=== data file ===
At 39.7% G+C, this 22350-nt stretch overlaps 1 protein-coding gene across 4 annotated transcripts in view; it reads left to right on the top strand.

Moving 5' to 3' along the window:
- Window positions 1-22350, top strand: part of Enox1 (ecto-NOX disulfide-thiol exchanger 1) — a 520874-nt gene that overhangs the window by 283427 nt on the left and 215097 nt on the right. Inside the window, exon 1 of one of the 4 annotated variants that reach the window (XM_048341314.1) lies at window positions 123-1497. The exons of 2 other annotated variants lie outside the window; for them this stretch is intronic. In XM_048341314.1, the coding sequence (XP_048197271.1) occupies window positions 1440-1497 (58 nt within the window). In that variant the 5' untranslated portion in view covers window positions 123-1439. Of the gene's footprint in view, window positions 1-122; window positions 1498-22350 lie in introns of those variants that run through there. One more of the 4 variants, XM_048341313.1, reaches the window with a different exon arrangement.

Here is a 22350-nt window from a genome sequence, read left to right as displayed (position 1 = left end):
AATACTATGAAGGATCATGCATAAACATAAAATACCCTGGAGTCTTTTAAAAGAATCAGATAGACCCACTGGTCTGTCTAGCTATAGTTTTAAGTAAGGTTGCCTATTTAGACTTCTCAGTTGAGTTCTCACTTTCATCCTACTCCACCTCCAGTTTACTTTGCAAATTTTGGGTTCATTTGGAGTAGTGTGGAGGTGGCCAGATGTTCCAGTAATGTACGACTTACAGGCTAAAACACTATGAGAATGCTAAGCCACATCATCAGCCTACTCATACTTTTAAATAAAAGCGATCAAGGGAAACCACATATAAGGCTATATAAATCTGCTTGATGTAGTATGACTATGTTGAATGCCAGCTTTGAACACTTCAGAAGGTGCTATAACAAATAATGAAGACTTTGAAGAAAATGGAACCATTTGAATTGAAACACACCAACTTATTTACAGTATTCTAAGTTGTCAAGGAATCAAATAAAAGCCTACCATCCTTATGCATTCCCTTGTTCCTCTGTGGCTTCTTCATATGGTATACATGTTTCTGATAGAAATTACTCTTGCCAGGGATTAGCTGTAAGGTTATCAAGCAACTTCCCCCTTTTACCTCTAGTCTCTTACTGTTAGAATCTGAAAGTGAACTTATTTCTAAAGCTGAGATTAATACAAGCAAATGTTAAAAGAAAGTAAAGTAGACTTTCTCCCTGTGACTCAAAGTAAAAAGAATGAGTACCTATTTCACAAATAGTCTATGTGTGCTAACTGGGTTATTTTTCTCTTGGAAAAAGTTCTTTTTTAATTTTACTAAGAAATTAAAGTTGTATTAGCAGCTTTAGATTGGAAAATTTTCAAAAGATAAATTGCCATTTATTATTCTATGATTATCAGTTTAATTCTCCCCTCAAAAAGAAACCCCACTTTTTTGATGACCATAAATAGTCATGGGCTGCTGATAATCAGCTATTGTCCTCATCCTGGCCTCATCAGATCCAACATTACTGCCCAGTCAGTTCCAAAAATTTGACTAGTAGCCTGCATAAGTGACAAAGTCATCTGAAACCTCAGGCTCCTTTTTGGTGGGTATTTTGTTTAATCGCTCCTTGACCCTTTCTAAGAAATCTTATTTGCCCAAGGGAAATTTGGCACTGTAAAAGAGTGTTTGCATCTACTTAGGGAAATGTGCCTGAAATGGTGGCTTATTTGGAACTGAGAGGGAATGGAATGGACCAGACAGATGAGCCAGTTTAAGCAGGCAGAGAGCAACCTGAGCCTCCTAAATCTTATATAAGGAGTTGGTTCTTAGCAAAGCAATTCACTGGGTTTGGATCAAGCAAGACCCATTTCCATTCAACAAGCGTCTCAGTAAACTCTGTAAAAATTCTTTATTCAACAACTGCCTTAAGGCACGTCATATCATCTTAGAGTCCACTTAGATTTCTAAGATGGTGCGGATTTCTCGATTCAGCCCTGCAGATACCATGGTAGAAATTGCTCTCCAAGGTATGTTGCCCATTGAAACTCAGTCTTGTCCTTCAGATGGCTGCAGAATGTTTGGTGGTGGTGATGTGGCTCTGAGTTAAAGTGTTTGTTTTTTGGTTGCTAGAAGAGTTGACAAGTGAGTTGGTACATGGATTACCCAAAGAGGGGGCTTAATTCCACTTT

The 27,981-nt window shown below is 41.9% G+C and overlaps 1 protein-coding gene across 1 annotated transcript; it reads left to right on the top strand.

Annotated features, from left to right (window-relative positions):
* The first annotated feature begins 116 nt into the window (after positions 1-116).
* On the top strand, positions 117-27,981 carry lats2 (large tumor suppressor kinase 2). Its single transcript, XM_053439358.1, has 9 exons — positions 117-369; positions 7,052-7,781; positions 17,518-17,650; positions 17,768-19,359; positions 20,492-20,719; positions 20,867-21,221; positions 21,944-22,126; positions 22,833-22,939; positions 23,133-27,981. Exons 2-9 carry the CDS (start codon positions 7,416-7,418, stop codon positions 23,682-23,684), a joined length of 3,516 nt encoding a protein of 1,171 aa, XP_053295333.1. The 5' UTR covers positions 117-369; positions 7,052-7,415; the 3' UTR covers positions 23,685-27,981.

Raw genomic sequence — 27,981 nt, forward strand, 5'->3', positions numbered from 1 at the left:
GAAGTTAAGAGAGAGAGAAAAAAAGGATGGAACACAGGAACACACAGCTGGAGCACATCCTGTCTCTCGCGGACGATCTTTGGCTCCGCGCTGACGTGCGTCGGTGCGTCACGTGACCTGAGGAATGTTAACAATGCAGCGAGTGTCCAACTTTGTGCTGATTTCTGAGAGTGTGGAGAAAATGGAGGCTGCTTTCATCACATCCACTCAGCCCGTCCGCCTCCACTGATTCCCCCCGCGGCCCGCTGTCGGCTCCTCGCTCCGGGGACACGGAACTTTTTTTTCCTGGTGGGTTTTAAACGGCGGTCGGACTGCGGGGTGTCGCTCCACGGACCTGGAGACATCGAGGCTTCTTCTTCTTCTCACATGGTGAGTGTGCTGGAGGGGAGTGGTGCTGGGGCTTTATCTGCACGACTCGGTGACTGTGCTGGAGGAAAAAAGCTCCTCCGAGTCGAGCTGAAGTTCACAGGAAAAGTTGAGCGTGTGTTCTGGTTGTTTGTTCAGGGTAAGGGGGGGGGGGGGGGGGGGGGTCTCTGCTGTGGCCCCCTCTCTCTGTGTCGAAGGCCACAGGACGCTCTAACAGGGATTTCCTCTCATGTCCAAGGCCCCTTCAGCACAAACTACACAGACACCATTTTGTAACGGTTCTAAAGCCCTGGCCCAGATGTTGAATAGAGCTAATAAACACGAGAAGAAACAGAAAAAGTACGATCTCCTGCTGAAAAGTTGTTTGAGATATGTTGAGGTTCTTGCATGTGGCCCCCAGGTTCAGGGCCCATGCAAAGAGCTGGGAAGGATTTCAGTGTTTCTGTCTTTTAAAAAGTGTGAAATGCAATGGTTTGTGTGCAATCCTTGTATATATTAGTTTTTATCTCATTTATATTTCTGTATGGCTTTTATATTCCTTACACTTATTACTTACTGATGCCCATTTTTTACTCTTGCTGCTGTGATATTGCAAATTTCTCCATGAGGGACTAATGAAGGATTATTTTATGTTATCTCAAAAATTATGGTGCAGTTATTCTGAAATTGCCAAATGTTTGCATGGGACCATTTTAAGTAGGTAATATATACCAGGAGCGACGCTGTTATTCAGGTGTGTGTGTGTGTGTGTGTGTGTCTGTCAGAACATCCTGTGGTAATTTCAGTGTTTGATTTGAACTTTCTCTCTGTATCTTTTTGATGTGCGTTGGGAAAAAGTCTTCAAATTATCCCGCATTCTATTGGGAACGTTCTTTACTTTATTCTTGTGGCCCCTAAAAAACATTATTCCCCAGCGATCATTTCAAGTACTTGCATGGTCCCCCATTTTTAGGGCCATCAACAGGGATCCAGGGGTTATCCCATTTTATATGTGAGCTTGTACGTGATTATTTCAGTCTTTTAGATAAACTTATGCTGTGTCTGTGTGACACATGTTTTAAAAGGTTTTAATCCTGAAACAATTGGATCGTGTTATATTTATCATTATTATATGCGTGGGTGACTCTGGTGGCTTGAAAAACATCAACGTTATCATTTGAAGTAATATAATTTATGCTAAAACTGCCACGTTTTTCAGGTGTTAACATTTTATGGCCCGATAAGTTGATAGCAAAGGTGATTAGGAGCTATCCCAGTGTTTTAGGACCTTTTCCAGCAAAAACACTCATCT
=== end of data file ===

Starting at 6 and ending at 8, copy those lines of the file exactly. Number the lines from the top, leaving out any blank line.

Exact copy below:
The 27,981-nt window shown below is 41.9% G+C and overlaps 1 protein-coding gene across 1 annotated transcript; it reads left to right on the top strand.

Annotated features, from left to right (window-relative positions):
* The first annotated feature begins 116 nt into the window (after positions 1-116).